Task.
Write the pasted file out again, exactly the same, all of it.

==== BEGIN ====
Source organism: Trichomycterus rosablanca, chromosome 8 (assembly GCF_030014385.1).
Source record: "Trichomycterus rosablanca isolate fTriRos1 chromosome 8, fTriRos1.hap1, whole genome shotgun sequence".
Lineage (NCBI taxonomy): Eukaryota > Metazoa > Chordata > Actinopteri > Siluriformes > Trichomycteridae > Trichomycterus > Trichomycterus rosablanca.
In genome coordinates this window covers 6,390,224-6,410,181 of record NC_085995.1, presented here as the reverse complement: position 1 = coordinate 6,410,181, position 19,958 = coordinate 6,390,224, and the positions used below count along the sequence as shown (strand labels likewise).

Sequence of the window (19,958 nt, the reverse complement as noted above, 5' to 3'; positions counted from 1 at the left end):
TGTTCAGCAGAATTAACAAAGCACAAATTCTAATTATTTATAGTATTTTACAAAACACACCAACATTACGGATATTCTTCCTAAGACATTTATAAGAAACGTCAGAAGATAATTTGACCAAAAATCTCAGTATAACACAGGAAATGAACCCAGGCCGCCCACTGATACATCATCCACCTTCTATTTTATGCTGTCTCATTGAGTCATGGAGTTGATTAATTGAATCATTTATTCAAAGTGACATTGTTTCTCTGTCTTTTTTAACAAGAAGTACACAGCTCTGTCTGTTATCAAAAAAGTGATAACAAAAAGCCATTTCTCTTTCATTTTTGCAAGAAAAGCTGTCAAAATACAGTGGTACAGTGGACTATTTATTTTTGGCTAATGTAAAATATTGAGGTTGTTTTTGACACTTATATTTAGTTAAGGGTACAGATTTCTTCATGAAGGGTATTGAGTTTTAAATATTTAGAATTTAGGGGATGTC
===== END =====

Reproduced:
Source organism: Trichomycterus rosablanca, chromosome 8 (assembly GCF_030014385.1).
Source record: "Trichomycterus rosablanca isolate fTriRos1 chromosome 8, fTriRos1.hap1, whole genome shotgun sequence".
Lineage (NCBI taxonomy): Eukaryota > Metazoa > Chordata > Actinopteri > Siluriformes > Trichomycteridae > Trichomycterus > Trichomycterus rosablanca.
In genome coordinates this window covers 6,390,224-6,410,181 of record NC_085995.1, presented here as the reverse complement: position 1 = coordinate 6,410,181, position 19,958 = coordinate 6,390,224, and the positions used below count along the sequence as shown (strand labels likewise).

Sequence of the window (19,958 nt, the reverse complement as noted above, 5' to 3'; positions counted from 1 at the left end):
TGTTCAGCAGAATTAACAAAGCACAAATTCTAATTATTTATAGTATTTTACAAAACACACCAACATTACGGATATTCTTCCTAAGACATTTATAAGAAACGTCAGAAGATAATTTGACCAAAAATCTCAGTATAACACAGGAAATGAACCCAGGCCGCCCACTGATACATCATCCACCTTCTATTTTATGCTGTCTCATTGAGTCATGGAGTTGATTAATTGAATCATTTATTCAAAGTGACATTGTTTCTCTGTCTTTTTTAACAAGAAGTACACAGCTCTGTCTGTTATCAAAAAAGTGATAACAAAAAGCCATTTCTCTTTCATTTTTGCAAGAAAAGCTGTCAAAATACAGTGGTACAGTGGACTATTTATTTTTGGCTAATGTAAAATATTGAGGTTGTTTTTGACACTTATATTTAGTTAAGGGTACAGATTTCTTCATGAAGGGTATTGAGTTTTAAATATTTAGAATTTAGGGGATGTC